// 'sheetWindow' is an instance variable tracking the currently presented
    // window. If a window is already being presented, dismiss it first before
    // presenting this new one
    if (sheetWindow)
        [self dismissSheetForWindow:sheetWindow];
    sheetWindow = [aSheetWindow retain];
    // We're going to fade the effect in
    CATransition *animation = [CATransition animation];
    [animation setType:kCATransitionFade];
    [[[[self window] contentView] layer] addAnimation:animation forKey:@"layerAnimation"];
    // The effect will be applied to this new view that we'll lay over the top
    // of everything else
    blankingView =
        [[[NSView alloc] initWithFrame:[[[self window] contentView] bounds]] autorelease];
    [[[self window] contentView] addSubview:blankingView];

    // Construct the three effects
    CIFilter *exposureFilter = [CIFilter filterWithName:@"CIExposureAdjust"];
    [exposureFilter setDefaults];
    [exposureFilter setValue:[NSNumber numberWithDouble:-1.25] forKey:@"inputEV"];
    CIFilter *saturationFilter = [CIFilter filterWithName:@"CIColorControls"];
    [saturationFilter setDefaults];
    [saturationFilter setValue:[NSNumber numberWithDouble:0.35] forKey:@"inputSaturation"];
    CIFilter *gloomFilter = [CIFilter filterWithName:@"CIGloom"];
    [gloomFilter setDefaults];
    [gloomFilter setValue:[NSNumber numberWithDouble:0.75] forKey:@"inputIntensity"];
    // Apply the effects to the blankingView layer
    [[blankingView layer] setBackgroundFilters:
        [NSArray arrayWithObjects:exposureFilter, saturationFilter, gloomFilter, nil]];

    // Present the sheet -- different code depending on whether we're presenting
    // a dialog or regular window
    if ([sheetWindow isKindOfClass:[NSAlert class]])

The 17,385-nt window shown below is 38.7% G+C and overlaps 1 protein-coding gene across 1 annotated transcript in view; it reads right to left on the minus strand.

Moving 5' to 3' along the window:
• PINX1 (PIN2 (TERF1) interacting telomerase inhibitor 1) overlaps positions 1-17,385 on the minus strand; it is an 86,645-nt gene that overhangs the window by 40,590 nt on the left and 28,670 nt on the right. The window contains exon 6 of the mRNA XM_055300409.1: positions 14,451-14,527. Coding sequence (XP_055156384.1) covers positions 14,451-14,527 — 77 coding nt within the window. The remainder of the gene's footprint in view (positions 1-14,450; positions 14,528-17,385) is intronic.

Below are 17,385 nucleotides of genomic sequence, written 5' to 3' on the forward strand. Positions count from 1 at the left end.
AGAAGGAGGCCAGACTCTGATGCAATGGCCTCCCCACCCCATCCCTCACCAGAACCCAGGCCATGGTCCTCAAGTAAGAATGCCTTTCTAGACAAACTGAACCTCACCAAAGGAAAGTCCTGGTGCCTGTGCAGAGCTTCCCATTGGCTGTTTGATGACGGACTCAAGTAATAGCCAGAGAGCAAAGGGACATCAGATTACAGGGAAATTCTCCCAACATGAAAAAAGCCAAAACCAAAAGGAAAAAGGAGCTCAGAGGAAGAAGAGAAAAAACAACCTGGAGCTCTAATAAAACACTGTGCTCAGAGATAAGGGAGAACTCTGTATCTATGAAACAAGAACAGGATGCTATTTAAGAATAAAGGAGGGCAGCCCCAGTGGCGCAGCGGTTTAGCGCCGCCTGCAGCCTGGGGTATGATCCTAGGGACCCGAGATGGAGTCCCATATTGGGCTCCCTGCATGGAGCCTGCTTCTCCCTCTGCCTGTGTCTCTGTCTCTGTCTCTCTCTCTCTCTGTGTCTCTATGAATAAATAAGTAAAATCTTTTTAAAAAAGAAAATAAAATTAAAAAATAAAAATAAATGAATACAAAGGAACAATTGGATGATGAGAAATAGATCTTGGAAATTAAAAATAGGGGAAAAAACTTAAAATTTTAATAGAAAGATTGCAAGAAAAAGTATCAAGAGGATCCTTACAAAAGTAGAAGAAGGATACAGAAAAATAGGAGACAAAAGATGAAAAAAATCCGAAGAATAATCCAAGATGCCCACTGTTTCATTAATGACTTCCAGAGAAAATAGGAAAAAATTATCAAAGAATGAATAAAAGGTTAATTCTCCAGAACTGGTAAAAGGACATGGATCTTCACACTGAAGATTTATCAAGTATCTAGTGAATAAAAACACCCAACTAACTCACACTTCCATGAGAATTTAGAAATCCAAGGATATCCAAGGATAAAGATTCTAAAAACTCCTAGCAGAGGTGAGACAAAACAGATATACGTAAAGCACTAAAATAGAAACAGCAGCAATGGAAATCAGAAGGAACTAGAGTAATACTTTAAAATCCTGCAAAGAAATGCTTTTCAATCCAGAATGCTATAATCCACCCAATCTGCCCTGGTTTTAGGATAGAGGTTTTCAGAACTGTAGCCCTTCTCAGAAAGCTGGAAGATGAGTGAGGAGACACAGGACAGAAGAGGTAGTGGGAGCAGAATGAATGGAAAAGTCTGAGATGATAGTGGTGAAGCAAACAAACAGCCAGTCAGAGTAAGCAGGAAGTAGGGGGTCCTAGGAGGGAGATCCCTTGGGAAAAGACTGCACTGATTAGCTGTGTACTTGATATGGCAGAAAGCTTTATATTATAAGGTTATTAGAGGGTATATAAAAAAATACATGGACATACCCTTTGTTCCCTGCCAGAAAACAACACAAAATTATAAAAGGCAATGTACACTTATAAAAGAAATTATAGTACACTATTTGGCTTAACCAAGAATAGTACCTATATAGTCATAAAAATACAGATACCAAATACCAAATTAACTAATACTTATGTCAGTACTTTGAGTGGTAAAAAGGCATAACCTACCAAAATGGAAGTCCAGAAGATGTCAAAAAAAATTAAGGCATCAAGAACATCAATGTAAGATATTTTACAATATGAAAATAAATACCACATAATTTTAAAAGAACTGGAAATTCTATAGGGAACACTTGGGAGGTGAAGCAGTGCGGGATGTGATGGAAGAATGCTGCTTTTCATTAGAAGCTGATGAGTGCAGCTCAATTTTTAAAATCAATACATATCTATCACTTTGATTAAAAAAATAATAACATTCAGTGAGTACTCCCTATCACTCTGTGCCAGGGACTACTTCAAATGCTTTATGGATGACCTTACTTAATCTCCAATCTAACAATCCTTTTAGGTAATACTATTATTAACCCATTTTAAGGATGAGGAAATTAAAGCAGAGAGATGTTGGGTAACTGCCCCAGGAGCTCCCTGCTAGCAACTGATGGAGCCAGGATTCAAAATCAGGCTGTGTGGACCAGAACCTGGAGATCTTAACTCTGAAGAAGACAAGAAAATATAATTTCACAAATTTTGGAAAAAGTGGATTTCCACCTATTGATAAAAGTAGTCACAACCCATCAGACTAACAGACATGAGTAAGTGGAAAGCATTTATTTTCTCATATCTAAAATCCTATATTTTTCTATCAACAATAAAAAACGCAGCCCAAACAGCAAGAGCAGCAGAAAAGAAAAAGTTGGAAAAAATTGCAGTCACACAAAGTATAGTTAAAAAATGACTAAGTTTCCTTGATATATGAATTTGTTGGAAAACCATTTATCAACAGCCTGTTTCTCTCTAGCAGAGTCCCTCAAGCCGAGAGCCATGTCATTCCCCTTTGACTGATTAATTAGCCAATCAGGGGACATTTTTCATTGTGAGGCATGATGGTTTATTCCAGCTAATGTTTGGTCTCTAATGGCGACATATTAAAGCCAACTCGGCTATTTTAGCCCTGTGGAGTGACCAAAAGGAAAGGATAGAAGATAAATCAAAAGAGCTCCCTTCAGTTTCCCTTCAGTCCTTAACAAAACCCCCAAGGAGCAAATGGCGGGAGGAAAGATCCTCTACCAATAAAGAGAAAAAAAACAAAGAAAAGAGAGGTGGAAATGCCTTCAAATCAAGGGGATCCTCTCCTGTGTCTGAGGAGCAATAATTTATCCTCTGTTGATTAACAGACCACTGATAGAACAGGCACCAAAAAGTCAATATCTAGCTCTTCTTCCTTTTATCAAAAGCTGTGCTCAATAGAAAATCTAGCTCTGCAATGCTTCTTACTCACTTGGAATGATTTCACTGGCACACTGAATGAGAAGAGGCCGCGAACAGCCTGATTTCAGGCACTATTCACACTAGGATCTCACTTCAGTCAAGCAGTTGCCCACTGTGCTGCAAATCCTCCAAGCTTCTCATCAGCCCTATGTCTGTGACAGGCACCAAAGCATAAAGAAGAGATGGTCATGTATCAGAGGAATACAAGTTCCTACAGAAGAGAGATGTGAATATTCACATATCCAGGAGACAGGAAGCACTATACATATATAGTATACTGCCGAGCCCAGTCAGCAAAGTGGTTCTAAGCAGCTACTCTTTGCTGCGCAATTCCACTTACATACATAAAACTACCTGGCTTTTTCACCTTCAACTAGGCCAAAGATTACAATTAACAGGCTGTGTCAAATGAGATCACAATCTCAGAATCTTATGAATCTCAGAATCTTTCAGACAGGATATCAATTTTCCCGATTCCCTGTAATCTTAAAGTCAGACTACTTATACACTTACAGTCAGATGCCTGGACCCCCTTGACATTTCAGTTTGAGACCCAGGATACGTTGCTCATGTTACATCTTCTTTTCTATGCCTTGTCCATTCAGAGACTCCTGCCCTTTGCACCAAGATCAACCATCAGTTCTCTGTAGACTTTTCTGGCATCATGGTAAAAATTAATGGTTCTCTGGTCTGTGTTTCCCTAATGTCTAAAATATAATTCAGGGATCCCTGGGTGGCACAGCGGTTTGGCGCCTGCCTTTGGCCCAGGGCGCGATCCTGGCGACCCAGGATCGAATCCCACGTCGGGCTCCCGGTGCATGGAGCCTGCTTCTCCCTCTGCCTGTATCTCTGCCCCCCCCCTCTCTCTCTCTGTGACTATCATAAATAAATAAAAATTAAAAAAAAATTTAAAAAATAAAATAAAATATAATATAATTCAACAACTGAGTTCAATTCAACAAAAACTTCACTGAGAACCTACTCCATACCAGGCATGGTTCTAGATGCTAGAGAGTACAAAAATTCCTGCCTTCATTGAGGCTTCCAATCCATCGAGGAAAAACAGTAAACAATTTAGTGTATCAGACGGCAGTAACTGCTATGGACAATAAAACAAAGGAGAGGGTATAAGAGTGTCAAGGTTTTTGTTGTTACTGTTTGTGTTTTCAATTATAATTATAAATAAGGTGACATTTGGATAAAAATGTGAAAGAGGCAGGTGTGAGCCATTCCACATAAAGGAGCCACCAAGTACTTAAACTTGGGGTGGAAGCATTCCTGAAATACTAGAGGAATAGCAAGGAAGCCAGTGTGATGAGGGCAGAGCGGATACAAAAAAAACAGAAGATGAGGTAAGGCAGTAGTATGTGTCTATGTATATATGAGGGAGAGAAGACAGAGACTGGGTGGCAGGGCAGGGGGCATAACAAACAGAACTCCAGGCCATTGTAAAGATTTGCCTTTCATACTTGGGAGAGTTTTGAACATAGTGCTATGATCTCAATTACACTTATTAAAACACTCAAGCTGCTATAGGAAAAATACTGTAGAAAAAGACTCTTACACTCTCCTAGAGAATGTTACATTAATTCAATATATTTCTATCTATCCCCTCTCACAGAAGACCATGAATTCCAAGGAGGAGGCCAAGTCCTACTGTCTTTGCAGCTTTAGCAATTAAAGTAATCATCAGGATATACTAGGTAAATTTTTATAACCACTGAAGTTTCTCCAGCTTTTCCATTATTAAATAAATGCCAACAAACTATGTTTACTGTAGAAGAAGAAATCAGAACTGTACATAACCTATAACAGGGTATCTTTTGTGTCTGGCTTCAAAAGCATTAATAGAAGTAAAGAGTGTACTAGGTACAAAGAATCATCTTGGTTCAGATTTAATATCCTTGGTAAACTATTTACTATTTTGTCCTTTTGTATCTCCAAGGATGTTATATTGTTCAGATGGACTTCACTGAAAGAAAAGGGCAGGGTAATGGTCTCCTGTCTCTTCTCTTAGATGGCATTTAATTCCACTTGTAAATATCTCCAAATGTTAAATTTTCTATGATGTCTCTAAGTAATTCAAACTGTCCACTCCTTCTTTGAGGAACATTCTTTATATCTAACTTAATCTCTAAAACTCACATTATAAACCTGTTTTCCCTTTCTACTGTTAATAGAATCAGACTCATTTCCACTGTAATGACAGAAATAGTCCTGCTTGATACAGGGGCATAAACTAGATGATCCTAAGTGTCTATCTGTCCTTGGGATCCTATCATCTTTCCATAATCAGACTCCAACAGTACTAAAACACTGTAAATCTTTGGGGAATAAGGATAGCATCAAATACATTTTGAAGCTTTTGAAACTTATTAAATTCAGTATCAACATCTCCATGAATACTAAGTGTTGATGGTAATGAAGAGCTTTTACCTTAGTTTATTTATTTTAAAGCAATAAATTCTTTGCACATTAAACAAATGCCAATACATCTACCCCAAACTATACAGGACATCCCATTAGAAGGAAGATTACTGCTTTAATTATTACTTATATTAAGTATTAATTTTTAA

if (modalWindowDelegate == nil)
            modalWindowDelegate = self;
            didEndSelector = @selector(didEndPresentedAlert:returnCode:contextInfo:);
        [(NSAlert *)sheetWindow
            beginSheetModalForWindow:[self window]
        [[NSApplication sharedApplication]
            modalForWindow:[self window]

The rest of the sample application

Download the Xcode project for this post: (190kB)

The sample application also shows the expected usage: a separate subview controller controls the subview but invokes the window controller to actually present the sheet.

The presentation code is written to account for the fact that different subview controllers may attempt to present errors at different times without any real coordination but the current incarnation does not allow for sheet "stacking" (i.e. if a new sheet is presented, any existing sheet is immediately dismissed). If you need stacked sheets, you'd need to make changes to permit that.


Core Image allows a lot of flexibility with this type of visual effect. Even if you're not trying to be as "cute" as the trio of effects used in this sample post, the ability to do something as basic as turning down the saturation is quite powerful.

Remember: the purpose with visual effects should be to speed up the user experience by drawing focus to where it is needed. If you're slowing the user down, you're doing it wrong.